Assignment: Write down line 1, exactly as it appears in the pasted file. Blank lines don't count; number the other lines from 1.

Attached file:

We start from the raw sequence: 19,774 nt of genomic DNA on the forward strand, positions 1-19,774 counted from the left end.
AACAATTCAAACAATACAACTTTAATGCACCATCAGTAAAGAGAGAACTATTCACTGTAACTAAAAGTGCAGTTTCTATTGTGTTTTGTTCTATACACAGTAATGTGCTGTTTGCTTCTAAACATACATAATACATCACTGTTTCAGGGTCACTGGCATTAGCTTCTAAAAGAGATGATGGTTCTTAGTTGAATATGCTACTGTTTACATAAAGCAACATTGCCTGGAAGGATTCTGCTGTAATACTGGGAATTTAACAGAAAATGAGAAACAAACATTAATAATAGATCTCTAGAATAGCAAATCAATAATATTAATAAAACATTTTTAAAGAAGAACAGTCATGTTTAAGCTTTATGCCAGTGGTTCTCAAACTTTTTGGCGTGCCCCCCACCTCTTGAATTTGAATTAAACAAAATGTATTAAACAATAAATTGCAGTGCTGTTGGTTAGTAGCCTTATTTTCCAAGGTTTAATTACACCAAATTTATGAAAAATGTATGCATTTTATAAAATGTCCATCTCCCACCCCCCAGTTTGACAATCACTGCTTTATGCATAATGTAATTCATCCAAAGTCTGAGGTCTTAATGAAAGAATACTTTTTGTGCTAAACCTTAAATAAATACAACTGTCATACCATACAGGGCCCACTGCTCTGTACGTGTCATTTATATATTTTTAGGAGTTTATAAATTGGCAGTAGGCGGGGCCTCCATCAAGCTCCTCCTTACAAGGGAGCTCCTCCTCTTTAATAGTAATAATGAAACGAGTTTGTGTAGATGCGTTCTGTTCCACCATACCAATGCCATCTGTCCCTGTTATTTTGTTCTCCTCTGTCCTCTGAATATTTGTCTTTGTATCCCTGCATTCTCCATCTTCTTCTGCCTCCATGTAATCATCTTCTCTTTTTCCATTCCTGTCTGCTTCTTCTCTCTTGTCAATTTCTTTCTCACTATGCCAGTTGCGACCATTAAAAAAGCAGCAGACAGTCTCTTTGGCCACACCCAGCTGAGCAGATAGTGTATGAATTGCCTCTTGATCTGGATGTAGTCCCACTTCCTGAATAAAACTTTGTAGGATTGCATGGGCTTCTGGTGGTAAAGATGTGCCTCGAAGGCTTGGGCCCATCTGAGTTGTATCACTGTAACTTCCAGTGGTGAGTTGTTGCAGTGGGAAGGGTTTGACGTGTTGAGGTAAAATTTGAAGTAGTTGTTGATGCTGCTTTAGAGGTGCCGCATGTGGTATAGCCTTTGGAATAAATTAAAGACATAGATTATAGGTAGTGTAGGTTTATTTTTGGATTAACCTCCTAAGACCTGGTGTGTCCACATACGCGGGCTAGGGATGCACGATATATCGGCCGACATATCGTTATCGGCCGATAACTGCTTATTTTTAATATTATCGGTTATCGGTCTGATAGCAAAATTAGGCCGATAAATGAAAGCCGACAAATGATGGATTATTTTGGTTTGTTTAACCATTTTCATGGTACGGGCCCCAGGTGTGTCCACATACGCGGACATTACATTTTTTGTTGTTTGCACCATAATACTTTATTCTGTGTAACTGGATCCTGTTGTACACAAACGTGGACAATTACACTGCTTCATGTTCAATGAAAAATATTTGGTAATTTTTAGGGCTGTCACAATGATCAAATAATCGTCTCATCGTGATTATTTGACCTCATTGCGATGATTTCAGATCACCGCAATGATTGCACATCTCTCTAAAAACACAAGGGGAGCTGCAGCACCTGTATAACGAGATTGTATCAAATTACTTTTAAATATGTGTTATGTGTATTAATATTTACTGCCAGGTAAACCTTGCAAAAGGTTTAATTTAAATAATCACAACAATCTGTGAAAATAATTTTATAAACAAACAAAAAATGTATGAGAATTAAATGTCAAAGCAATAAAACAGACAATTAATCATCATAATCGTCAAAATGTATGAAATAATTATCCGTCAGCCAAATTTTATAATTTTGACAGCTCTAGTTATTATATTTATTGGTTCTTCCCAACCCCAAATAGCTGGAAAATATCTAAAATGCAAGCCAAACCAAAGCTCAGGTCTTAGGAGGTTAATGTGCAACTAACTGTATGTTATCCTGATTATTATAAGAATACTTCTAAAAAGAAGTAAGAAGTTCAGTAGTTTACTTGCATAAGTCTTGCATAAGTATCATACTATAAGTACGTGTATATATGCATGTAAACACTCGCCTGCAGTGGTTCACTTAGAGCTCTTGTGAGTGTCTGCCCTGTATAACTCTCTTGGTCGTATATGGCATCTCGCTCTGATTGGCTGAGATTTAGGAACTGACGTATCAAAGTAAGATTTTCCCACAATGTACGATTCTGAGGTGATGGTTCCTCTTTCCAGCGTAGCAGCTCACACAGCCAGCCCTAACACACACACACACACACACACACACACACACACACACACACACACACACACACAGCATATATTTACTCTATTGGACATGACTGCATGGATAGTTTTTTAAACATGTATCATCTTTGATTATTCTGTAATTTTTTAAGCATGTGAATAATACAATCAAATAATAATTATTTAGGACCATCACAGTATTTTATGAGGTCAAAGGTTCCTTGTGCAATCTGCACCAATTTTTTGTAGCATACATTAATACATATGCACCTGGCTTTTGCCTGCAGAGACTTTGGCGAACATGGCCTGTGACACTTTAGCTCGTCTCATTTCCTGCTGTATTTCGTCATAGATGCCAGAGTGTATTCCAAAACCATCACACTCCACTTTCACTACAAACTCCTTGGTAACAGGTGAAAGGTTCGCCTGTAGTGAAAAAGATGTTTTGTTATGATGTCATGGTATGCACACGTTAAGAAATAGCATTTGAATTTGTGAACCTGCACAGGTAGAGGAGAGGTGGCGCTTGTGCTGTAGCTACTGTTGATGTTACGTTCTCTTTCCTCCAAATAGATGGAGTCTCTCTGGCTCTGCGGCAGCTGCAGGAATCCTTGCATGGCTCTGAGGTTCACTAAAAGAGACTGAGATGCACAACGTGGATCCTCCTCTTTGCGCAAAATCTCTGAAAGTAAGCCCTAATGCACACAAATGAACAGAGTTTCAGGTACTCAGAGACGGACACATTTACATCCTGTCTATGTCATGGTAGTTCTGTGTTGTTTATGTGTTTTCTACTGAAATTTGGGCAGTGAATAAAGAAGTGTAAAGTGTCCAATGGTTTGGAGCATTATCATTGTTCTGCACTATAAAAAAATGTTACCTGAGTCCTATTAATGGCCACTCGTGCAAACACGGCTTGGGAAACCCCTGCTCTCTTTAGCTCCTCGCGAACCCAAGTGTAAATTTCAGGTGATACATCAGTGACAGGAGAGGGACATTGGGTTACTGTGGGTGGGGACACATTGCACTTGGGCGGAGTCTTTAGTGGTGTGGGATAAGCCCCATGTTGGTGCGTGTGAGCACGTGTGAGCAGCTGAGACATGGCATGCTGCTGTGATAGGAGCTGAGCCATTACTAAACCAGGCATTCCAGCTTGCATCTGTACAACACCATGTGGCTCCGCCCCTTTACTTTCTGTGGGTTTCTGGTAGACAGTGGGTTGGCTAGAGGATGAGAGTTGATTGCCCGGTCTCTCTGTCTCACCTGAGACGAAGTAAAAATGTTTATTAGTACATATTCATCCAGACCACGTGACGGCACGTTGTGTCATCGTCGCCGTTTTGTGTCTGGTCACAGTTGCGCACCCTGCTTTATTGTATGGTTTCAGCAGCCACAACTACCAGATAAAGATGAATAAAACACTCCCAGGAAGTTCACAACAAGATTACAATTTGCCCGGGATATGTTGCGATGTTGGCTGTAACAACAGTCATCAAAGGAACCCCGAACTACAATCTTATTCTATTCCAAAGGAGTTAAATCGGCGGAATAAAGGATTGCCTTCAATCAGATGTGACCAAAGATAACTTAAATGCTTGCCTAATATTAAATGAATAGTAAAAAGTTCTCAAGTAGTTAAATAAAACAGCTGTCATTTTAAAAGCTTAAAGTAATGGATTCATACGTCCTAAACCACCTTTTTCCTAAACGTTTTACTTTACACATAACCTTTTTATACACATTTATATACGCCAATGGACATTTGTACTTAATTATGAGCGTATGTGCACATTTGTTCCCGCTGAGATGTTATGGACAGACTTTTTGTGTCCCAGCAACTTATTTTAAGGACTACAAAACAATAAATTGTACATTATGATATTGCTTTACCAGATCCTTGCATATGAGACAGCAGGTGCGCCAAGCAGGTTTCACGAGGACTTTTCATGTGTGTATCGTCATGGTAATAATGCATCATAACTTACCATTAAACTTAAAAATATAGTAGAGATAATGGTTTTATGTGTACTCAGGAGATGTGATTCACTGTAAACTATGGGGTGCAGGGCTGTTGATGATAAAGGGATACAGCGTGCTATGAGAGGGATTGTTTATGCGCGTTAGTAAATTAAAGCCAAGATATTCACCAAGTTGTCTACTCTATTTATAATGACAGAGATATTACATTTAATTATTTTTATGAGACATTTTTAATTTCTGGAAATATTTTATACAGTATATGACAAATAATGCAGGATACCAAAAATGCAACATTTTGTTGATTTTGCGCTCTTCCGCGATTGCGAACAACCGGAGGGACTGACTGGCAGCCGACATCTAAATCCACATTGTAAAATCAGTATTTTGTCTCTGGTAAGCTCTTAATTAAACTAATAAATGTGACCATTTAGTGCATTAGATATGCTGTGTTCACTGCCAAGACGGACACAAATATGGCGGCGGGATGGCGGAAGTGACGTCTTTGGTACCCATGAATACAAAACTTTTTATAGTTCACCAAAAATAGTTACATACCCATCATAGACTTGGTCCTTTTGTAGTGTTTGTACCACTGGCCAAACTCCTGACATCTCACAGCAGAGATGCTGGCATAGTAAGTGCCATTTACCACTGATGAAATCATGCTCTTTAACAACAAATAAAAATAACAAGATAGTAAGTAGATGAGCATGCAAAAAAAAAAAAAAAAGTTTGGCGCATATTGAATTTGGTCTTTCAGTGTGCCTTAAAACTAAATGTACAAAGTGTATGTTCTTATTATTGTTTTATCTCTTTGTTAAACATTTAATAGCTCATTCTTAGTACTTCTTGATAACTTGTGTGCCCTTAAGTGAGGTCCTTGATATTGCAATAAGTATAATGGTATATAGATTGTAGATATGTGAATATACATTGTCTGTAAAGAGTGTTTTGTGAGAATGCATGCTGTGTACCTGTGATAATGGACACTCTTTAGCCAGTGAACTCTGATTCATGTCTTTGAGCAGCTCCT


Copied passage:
We start from the raw sequence: 19,774 nt of genomic DNA on the forward strand, positions 1-19,774 counted from the left end.